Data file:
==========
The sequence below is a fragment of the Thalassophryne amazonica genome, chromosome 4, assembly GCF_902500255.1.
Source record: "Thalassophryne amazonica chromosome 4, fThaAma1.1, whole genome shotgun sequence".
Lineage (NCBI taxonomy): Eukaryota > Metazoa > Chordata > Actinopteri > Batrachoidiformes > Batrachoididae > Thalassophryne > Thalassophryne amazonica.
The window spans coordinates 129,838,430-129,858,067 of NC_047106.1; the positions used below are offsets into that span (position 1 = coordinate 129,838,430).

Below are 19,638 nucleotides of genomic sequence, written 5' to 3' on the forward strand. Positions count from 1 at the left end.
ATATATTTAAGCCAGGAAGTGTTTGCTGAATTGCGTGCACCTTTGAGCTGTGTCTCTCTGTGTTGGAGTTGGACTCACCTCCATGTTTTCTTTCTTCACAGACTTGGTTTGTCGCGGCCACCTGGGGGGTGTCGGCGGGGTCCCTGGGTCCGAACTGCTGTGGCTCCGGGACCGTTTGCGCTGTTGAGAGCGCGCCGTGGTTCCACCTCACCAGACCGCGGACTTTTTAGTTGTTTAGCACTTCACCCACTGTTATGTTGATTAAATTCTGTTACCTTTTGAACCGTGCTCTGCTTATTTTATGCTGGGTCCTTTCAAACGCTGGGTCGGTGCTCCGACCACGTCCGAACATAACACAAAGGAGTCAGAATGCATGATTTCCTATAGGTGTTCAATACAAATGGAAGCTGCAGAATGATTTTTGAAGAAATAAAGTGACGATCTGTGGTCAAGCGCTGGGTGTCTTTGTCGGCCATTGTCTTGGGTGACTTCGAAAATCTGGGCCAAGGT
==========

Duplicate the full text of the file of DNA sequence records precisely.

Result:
The sequence below is a fragment of the Thalassophryne amazonica genome, chromosome 4, assembly GCF_902500255.1.
Source record: "Thalassophryne amazonica chromosome 4, fThaAma1.1, whole genome shotgun sequence".
Lineage (NCBI taxonomy): Eukaryota > Metazoa > Chordata > Actinopteri > Batrachoidiformes > Batrachoididae > Thalassophryne > Thalassophryne amazonica.
The window spans coordinates 129,838,430-129,858,067 of NC_047106.1; the positions used below are offsets into that span (position 1 = coordinate 129,838,430).

Below are 19,638 nucleotides of genomic sequence, written 5' to 3' on the forward strand. Positions count from 1 at the left end.
ATATATTTAAGCCAGGAAGTGTTTGCTGAATTGCGTGCACCTTTGAGCTGTGTCTCTCTGTGTTGGAGTTGGACTCACCTCCATGTTTTCTTTCTTCACAGACTTGGTTTGTCGCGGCCACCTGGGGGGTGTCGGCGGGGTCCCTGGGTCCGAACTGCTGTGGCTCCGGGACCGTTTGCGCTGTTGAGAGCGCGCCGTGGTTCCACCTCACCAGACCGCGGACTTTTTAGTTGTTTAGCACTTCACCCACTGTTATGTTGATTAAATTCTGTTACCTTTTGAACCGTGCTCTGCTTATTTTATGCTGGGTCCTTTCAAACGCTGGGTCGGTGCTCCGACCACGTCCGAACATAACACAAAGGAGTCAGAATGCATGATTTCCTATAGGTGTTCAATACAAATGGAAGCTGCAGAATGATTTTTGAAGAAATAAAGTGACGATCTGTGGTCAAGCGCTGGGTGTCTTTGTCGGCCATTGTCTTGGGTGACTTCGAAAATCTGGGCCAAGGT